Thursday, 6 June 2019

The Prince of Prittlewell

Sometime during the late 6th century, an Anglo-Saxon royal was laid to rest in a lavish tomb. He was buried with amazing treasures. 1,400 years later, the remains of the royal tomb was discovered next to a pub and a grocery store in the Essex town of Prittlewell.

The Museum of London Archaeology (MOLA) published a trove of new research into the find, and launched an interactive version of the burial chamber.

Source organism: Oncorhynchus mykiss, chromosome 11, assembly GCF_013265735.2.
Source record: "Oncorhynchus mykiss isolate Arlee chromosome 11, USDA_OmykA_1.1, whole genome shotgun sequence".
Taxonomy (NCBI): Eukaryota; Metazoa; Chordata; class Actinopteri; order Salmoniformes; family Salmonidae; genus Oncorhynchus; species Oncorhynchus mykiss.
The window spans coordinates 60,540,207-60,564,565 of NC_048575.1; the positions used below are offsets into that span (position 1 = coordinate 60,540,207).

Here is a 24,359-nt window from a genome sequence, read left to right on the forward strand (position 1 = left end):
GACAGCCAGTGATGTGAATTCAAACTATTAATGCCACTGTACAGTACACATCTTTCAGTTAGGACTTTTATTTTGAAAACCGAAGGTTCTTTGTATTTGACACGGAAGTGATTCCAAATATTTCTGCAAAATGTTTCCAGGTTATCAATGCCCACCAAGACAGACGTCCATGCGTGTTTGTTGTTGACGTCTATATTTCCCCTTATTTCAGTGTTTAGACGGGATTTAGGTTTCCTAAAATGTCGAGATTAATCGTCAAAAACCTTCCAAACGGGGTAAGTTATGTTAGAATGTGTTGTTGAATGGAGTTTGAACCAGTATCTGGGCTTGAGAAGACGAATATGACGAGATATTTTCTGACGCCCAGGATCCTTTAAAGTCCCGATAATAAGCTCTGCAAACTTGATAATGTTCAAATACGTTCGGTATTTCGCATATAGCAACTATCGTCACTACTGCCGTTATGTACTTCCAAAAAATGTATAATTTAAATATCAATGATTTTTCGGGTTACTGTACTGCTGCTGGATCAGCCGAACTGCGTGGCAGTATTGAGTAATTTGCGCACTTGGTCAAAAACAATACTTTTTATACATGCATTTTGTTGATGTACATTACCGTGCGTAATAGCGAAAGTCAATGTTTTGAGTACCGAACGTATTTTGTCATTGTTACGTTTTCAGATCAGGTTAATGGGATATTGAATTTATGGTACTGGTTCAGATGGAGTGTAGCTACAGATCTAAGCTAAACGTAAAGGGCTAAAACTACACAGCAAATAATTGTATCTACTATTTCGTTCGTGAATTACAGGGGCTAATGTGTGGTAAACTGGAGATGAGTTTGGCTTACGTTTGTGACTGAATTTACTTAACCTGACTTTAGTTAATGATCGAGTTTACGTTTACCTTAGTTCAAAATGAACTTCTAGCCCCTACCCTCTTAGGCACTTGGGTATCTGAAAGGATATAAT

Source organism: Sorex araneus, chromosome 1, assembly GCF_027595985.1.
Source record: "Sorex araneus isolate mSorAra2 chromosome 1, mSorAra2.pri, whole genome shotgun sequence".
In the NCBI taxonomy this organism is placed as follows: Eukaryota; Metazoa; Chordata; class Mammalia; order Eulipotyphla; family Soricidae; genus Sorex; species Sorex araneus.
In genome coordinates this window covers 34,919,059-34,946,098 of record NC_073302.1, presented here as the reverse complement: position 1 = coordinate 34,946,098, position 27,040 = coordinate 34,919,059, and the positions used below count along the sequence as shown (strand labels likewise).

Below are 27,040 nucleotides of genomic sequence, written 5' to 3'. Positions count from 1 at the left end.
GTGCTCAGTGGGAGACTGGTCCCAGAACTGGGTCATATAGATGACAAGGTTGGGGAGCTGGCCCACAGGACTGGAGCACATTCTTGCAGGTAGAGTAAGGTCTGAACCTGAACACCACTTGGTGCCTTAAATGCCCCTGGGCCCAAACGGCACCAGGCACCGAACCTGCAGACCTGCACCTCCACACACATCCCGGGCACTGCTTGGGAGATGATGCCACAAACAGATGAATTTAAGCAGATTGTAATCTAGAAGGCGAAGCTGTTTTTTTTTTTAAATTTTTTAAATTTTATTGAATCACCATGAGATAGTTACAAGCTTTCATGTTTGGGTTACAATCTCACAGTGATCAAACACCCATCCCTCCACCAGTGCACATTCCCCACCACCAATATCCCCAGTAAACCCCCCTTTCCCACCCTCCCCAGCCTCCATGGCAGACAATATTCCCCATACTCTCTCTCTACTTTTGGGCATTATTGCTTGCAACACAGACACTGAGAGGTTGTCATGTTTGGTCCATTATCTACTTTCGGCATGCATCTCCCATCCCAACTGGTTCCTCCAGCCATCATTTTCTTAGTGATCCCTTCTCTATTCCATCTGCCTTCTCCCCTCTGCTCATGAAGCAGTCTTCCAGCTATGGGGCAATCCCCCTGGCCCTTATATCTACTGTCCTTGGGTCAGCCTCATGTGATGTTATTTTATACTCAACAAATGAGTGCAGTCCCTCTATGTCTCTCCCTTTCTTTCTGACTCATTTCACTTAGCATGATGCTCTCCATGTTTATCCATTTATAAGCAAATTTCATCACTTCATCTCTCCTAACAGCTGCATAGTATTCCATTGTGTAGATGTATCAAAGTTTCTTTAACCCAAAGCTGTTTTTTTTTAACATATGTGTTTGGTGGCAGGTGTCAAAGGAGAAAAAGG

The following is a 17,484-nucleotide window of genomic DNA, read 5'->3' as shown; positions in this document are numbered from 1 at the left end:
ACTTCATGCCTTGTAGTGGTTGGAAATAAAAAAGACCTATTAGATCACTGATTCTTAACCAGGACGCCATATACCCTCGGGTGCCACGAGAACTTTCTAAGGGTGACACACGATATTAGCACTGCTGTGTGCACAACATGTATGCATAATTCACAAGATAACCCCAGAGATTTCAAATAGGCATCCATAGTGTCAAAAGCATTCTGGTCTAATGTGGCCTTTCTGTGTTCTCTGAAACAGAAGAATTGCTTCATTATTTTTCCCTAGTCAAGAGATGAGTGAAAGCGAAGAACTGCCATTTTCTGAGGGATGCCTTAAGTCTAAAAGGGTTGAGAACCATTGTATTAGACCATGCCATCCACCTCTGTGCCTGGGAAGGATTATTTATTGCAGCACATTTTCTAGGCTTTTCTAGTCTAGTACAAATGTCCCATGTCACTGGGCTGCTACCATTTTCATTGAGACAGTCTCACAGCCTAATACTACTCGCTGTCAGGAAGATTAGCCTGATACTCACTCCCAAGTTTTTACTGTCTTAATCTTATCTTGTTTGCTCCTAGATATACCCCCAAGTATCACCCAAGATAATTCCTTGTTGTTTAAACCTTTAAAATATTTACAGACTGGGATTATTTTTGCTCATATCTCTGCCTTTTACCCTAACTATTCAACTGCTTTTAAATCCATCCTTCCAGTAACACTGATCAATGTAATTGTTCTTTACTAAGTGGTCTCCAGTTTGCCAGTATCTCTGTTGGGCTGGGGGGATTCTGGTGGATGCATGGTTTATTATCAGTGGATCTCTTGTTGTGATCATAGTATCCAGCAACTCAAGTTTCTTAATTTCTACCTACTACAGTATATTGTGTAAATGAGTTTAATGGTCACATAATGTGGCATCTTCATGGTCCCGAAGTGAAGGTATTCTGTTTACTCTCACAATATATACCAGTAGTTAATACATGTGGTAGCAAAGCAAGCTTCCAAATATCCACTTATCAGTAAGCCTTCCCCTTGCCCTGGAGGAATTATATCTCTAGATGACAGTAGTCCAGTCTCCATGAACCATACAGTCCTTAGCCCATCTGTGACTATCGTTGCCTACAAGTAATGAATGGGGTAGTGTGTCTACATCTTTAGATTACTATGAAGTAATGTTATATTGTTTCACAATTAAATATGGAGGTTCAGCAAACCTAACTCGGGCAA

The identity of the Prince of Prittlewell may never be known with certainty. One theory suggests the tomb belonged to Sæberht, once King of Essex, who is known to have been an early Anglo-Saxon convert to Christianity.
Two small gold-foil crosses found at the head of the coffin were placed over the eyes of the deceased.
See ----->1,400-year-old tomb found in U.K.